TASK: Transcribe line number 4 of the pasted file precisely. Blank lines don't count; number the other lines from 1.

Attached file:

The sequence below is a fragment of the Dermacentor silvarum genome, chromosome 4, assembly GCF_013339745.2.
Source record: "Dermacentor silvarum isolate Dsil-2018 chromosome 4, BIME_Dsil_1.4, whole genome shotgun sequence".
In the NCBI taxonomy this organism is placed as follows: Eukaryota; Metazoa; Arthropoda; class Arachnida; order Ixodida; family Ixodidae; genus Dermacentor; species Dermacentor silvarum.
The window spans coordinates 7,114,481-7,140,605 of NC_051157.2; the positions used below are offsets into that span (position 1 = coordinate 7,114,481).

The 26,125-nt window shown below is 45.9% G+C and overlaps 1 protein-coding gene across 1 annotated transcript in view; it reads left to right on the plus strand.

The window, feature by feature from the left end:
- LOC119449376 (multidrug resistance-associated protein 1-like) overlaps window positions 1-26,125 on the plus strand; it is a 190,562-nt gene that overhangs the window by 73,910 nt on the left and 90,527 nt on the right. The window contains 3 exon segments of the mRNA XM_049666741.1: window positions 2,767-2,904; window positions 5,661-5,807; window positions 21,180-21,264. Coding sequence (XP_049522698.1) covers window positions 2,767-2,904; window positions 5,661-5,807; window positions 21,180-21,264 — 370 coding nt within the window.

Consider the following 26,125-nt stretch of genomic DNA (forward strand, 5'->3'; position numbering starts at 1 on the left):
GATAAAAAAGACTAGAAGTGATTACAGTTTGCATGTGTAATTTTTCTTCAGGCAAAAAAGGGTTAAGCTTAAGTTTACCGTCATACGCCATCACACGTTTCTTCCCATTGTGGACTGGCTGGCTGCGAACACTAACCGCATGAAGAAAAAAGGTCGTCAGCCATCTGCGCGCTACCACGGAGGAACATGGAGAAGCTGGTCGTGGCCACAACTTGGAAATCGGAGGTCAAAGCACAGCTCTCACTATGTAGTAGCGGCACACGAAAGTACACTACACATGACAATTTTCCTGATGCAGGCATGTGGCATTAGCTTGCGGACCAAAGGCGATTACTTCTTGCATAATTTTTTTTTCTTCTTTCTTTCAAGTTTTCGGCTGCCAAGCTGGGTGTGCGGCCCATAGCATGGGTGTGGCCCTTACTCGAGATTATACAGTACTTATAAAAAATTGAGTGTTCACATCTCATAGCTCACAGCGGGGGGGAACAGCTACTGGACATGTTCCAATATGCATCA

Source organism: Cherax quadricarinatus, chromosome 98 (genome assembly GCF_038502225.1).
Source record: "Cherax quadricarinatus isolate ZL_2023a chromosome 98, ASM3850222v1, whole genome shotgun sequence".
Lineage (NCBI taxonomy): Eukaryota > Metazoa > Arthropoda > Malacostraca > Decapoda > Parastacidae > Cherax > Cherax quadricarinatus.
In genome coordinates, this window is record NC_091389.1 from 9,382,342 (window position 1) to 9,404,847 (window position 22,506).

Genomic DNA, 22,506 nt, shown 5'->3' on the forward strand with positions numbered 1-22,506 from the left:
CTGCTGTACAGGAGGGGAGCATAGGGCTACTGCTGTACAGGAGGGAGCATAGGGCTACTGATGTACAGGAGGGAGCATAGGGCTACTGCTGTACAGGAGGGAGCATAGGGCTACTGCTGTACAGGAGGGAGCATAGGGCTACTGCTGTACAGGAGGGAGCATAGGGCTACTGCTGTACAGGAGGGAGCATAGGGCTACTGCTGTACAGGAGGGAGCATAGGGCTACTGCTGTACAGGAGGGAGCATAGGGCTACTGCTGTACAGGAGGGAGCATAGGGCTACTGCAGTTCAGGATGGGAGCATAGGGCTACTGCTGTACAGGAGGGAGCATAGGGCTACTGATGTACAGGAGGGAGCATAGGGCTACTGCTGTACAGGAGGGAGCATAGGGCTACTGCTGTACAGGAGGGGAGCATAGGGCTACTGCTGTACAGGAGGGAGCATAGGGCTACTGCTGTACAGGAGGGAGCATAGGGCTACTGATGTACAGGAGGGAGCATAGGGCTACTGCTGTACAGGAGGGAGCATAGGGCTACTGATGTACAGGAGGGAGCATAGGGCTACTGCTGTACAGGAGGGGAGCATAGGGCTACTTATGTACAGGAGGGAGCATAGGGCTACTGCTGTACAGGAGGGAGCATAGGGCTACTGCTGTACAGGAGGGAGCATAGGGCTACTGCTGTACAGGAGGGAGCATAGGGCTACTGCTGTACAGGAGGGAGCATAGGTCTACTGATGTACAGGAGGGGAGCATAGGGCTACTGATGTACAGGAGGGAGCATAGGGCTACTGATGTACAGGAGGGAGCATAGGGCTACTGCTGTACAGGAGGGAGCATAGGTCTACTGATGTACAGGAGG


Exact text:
The window spans coordinates 7,114,481-7,140,605 of NC_051157.2; the positions used below are offsets into that span (position 1 = coordinate 7,114,481).